Bonnie Schroeder started telling stories in the Fifth Grade and never stopped. After escaping from the business world, she began writing full-time and has authored novels, short stories and screenplays, as well as non-fiction articles and a newsletter for an American Red Cross chapter.
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In today’s publishing environment, with millions of books competing for a reader’s attention, having book clubs discuss your work is one sure way for recognition.
But how do you get on the book club universe’s radar?
I wish I knew.
Oh sure, there are websites out there offering to help connect you with book clubs—for a fee.
There must be a better way.
And what defines a “book club book?” Does anyone know? Some clubs go for the best-sellers and prize winners. Others seem to focus on genres, like mysteries.
One way to figure out what makes a book club tick is to join one, which is what I did.
Several years ago, I joined the Brown Bag Book Club at Flintridge Bookstore in La Canada, not as a sneaky way to find an audience—my first novel hadn’t even been published then—but as a means to gain insight into what readers like and don’t like in the books they read.
Being in that club has enriched my life in many ways. I’ve made good friends, and I’ve read books I’d never have chosen on my own—for example, The Help. A novel about Black maids in Mississippi in the 60’s? I figured it would be too depressing. I would have missed a wonderful, uplifting story if I’d gone with my first impression.
Our club uses a variety of criteria in picking our books: we do some best-sellers and prize winners, but only after they’ve been released in paperback (which is why we’re still waiting to read All the Light We Cannot See.) We also ask individual members to recommend books, but only books they’ve actually read and, preferably, loved.
We take turns “moderating” the hour-long monthly discussions and usually bring a list of Reader’s Guide-type questions to fuel the discussion, but sometimes just asking “How many of you liked this book? And why?” will fill up the hour with commentary. It’s fascinating to see how people’s minds work!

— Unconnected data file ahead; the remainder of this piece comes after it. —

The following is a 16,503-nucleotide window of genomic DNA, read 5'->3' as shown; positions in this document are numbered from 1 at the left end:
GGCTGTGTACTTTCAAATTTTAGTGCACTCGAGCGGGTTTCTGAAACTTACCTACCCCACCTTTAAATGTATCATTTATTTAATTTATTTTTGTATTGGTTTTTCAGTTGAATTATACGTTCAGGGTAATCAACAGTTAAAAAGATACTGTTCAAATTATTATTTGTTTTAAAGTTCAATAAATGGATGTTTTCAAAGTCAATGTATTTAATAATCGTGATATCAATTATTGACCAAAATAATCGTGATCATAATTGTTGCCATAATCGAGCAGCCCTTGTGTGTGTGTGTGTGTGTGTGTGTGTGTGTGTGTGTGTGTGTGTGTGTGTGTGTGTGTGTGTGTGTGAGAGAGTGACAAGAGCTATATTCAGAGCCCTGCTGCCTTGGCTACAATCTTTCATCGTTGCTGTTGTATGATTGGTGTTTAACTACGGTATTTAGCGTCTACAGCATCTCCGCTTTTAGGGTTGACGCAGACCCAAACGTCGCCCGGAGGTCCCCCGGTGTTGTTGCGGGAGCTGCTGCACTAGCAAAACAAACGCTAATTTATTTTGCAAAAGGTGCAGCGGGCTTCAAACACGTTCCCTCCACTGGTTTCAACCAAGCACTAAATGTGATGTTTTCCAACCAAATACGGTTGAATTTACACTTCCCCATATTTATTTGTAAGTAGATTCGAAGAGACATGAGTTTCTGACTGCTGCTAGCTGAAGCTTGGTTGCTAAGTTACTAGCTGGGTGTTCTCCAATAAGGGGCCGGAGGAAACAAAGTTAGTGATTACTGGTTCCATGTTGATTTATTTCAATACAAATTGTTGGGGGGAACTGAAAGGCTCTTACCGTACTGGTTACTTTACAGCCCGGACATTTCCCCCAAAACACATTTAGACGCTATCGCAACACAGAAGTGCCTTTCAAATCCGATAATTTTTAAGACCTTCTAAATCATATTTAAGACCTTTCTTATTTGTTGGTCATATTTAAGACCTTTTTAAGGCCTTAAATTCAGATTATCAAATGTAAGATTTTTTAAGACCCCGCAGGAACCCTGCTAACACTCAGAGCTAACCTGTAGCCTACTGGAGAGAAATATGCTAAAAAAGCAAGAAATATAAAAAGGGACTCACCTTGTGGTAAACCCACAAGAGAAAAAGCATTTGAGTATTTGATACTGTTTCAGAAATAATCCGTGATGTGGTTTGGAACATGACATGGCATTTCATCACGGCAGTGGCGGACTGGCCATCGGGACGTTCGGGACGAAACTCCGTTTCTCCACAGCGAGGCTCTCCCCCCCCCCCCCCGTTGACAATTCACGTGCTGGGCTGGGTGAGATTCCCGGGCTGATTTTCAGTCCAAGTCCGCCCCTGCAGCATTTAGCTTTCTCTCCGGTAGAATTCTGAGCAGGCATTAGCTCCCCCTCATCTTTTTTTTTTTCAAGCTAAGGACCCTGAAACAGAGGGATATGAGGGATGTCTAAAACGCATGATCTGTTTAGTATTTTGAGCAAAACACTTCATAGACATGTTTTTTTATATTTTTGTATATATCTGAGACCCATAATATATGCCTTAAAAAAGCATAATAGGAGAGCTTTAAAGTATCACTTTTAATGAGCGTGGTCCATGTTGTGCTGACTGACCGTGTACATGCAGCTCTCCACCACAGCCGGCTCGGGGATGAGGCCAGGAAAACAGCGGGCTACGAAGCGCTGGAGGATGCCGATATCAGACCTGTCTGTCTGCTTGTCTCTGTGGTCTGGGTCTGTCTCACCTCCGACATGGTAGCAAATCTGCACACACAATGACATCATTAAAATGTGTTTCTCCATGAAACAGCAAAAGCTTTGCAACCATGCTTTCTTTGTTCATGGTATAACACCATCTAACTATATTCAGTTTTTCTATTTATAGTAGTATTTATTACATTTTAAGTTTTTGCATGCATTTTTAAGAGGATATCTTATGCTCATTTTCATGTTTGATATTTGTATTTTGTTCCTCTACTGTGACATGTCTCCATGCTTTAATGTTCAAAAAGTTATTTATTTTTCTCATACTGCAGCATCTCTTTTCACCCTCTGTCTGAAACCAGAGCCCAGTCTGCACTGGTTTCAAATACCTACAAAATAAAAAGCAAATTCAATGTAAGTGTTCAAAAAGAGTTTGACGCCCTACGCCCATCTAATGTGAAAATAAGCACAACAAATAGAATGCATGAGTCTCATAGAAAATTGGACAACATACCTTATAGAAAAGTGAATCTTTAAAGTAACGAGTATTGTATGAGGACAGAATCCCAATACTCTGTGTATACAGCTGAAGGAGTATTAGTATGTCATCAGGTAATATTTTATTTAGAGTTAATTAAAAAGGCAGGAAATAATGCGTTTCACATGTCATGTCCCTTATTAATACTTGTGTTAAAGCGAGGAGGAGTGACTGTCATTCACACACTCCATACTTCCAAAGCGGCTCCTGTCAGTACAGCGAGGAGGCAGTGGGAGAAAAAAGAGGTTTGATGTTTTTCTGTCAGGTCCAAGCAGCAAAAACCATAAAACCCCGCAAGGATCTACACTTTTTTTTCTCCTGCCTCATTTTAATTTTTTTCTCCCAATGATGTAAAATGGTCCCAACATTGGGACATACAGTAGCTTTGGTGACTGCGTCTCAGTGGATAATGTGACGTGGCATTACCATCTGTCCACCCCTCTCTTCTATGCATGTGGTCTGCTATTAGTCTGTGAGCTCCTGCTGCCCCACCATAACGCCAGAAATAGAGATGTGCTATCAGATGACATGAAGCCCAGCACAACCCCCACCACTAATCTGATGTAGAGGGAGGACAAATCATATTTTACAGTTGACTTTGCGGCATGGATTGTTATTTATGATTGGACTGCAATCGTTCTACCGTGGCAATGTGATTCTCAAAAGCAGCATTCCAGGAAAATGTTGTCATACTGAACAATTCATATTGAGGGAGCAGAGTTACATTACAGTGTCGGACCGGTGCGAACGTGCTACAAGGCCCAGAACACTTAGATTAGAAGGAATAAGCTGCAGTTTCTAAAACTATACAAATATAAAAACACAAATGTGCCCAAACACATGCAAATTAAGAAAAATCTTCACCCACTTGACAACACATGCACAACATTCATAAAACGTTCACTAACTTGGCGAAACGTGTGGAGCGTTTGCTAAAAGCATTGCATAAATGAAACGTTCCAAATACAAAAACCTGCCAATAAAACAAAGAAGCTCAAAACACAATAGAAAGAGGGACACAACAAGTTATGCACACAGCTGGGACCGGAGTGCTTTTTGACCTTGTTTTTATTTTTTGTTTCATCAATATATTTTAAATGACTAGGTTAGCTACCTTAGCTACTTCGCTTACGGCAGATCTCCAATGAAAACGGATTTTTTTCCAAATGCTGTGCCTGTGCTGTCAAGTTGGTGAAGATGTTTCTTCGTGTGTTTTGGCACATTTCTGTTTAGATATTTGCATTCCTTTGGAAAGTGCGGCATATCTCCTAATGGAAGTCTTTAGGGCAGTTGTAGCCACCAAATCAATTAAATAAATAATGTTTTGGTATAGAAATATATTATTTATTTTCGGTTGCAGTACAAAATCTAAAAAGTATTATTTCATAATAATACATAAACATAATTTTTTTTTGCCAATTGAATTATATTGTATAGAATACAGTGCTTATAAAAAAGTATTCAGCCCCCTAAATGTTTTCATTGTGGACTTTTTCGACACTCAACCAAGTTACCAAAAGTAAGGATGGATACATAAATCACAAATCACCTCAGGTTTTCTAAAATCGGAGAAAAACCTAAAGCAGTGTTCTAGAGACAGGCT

My novel Mending Dreams has been read by two different book clubs, and I sat in on both discussions. The first time it was still in draft form, and the feedback was very helpful in shaping the final version. The second time was with my own Brown Bag Book Club, and the members were ever so kind in their comments. But both times, I have to say it was almost an out-of-body experience to hear them talk about my characters and the story developments. I kept having to remind myself, “I wrote that.”
I’d do it again in a heartbeat, and I hope I get a chance.
Some advice if you are lucky enough to be invited to a book club discussion of your book:
- Leave your ego at the door if you can. I found that some club members really personalized parts of the book, and I had to remind myself their reaction was colored by their own experiences. Focus on hearing what resonated for readers—and what didn’t—so you can build on that knowledge in the future.
- Come prepared with a list of questions in case the discussion loses momentum—not just the Reader’s Guide type questions, but your own as well: things you’d like to know about how a certain part of the book plays out, how the members felt about a character, did they see a plot development coming?
- Be sure to bring bookmarks and/or business cards to distribute, maybe an email signup sheet so you can build your contact base.
If you don’t belong to a book club already but are thinking it sounds pretty cool, where do you find them? All over the place! Many bookstores have them, and so do libraries. One member of my club also belongs to a neighborhood book club. Ask around. You can also find some in your area through the Meetup website (http://www.meetup.com/topics/bookclub/).
Besides getting to read some really interesting books, you might find an audience for your books, maybe even more than one audience. Book clubs often share information. Get in with one (or more), and your book might be chosen by others. Word of mouth is a powerful thing, and some book clubs can definitely affect a book’s success.